17 Nov Name Dropping
High above the clouds, sitting here at 36,000 feet I became inspired to write about my next article. My semi-annual trek across the country, in search of next year’s nursery stock, has me reminiscing about the colorful nomenclature often associated with the plants you purchase. And the need to understand some Latin and directing that specific vocabulary into everyday usage should not be seen as elitist, but rather as a more clear understanding of what it is you really want in your own garden. Let me explain!
Most of us know that the road to understanding the plant kingdom can be a bit daunting. Our high school science classes taught us all the order of living things. Kingdom, Phylum, Class, Order, Family, Genus and Species are words that may conjure up feelings of not being prepared for your scantron test. Remember those? Fortunately, to communicate, really communicate, at your independent garden centers you really only need to learn the last two. Genus and species, for most, are enough to narrow down the search. Take it one step further and you can get into cultivars. Why is this important? Because all blue spruce are not created equal! Understanding the “big three”, genus, species and cultivar brings you to a level of appreciation and understanding their differences. The individual generic (genus) or specific epithet (species name) is really not confusing once you break it down. Google a plant search for blue spruce cultivars and you’ll see what I mean. The name Picea pungens will keep coming up, reinforcing the genus and species. But what about all those names in single quotations? The colorful names of people and places, where did they come from?
Too many to ever list all of them, let’s talk about a few of the most popular. Picea pungens ‘Fat Albert’ was named, as you would imagine, after Bill Cosby’s cartoon character. Found in 1976 by Iseli Nursery in Oregon, ‘Fat Albert’ was chosen because it is “the fattest, bluest, most perfect BIG blue spruce grown”. Another popular plant that adorns many homes in New Jersey is Nellie Stevens holly (Ilex x ‘Nellie R. Stevens’). Who was Nellie Stevens? She was a school teacher and principal whose seed collection was almost lost forever. “Miss Nellie” as she was “affectionately called” collected seed in 1900 from the National Arboretum. Later it was found that the heritage of that collection was English holly (Ilex aquifolium) and Chinese holly (Ilex cornuta). Her seed collection was almost cut down in their later years, but was saved because of collaboration between Eunice Parsons Highley, Nellie Steven’s niece and Mr. and Mrs. Van Lennep. Mr. Van Lennep named the holly for Nellie Stevens and in 1967, some 25 years after Nellie Stevens death, her holly was registered with the American Holly society. The very popular, broadleaf, evergreen, southern magnolia (Magnolia grandiflora ‘Bracken’s Brown Beauty’) was chosen by Ray Bracken, a nurseryman whose locution was “if I do nothing else in my lifetime but leave the world a good tree, I’ve done something”. His magnolia was selected not only for its cold hardiness, -22 degrees Fahrenheit, but also for its fungal resistance, huge flowers and shade tolerance. Not to mention the fuzzy-brown undersides of the leaves. One of the most popular harbingers of spring, witchhazel, also has a famed name. Hamamelis x intermedia ‘Arnold Promise’ was selected by the Arnold Arboretum for its unique combination of fragrance of flowers and cold hardiness. Finally, someone in our own backyard discovered ‘Carol Mackie’ Daphne. Carol Mackie has been described as an amateur horticulturist who may very well have found the quintessential plant. In 1962 this past resident of New Jersey found a lovely variegated daphne with fragrant pale-pink flowers. Soon after, Daphne x burkwoodii ‘Carol Mackie’ became elevated to rock star status.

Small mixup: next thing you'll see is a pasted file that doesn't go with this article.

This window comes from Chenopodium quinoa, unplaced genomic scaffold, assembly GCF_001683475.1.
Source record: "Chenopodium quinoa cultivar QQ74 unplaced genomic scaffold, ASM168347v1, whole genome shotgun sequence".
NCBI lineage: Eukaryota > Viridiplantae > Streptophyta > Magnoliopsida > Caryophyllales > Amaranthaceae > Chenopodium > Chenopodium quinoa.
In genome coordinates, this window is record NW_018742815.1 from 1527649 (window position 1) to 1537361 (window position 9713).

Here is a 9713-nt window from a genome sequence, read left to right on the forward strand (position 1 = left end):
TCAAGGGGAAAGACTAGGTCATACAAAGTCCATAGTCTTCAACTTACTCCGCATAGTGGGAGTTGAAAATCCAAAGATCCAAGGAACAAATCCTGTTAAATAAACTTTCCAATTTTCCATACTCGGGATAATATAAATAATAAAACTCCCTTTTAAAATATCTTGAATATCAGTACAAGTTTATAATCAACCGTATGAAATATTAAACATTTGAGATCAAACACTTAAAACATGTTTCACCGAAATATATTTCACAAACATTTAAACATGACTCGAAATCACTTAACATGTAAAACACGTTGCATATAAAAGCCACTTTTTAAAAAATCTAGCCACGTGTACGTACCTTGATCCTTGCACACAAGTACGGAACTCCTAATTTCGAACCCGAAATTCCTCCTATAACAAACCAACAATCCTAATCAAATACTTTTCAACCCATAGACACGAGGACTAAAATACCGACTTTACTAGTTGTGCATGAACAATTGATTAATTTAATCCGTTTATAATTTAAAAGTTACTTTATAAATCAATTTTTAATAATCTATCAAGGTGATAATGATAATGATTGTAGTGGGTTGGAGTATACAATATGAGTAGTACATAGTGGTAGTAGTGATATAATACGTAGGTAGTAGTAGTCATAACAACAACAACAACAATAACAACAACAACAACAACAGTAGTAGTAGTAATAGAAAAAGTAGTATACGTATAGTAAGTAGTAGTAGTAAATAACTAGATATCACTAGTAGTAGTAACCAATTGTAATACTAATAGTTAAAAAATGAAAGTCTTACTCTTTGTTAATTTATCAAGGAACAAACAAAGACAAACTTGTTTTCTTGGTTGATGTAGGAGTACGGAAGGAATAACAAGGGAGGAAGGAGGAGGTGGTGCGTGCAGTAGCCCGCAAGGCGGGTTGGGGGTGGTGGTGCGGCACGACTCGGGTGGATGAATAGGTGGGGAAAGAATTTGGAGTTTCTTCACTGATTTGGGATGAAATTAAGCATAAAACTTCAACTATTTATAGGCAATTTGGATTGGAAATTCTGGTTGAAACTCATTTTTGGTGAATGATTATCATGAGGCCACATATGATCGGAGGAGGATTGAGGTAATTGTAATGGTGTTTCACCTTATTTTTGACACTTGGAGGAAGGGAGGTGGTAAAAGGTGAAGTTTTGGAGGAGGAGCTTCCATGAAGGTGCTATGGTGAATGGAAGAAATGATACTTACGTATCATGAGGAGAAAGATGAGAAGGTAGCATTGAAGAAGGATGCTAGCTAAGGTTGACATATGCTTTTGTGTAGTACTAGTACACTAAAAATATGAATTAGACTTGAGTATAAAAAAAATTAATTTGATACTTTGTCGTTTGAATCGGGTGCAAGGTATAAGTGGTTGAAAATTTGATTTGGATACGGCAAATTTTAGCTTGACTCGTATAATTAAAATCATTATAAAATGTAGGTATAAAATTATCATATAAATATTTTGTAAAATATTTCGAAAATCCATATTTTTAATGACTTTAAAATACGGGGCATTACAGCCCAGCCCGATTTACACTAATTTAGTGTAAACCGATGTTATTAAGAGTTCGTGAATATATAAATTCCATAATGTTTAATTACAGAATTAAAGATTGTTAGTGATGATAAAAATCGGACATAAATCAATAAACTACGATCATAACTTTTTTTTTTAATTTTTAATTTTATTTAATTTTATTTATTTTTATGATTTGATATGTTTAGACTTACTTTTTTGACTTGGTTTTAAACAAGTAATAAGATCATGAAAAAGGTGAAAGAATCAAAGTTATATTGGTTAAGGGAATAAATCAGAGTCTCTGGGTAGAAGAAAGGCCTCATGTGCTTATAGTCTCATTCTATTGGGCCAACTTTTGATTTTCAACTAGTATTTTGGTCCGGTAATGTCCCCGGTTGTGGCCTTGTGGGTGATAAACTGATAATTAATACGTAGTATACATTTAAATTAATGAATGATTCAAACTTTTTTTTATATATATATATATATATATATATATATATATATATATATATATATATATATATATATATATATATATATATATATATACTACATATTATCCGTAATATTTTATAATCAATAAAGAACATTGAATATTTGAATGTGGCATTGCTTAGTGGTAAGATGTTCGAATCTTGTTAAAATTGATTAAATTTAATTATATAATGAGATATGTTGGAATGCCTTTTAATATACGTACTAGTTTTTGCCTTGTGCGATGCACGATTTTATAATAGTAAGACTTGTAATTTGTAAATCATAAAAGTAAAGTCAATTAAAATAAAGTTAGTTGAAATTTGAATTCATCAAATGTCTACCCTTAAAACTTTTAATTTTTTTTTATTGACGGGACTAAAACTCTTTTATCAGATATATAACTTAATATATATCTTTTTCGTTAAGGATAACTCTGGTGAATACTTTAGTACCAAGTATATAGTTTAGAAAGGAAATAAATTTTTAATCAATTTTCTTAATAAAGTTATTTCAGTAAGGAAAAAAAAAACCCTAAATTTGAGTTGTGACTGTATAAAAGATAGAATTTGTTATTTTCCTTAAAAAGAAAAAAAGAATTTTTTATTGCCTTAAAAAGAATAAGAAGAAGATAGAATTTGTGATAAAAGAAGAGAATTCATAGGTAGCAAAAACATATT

Understanding the “big three” leads you to asking better questions. Knowing that “cool cultivars” have been chosen for specific reasons should leave you asking the question… does the perfect plant exist. The answer is yes! If you want a bright blue spruce with a smaller habit suitable for a foundation planting, chances are it exists. There are reasons certain plants were selected and became marketable cultivars. They may have been selected for their prominent color markings, heavier flower production, glossier leaves, thicker stems or a more narrow habit. The point being, as your appreciation for plant material increases you can begin to select plants and take advantage of what others have found for you. Your garden, in turn, will begin to take on characteristics very specific to your own likings.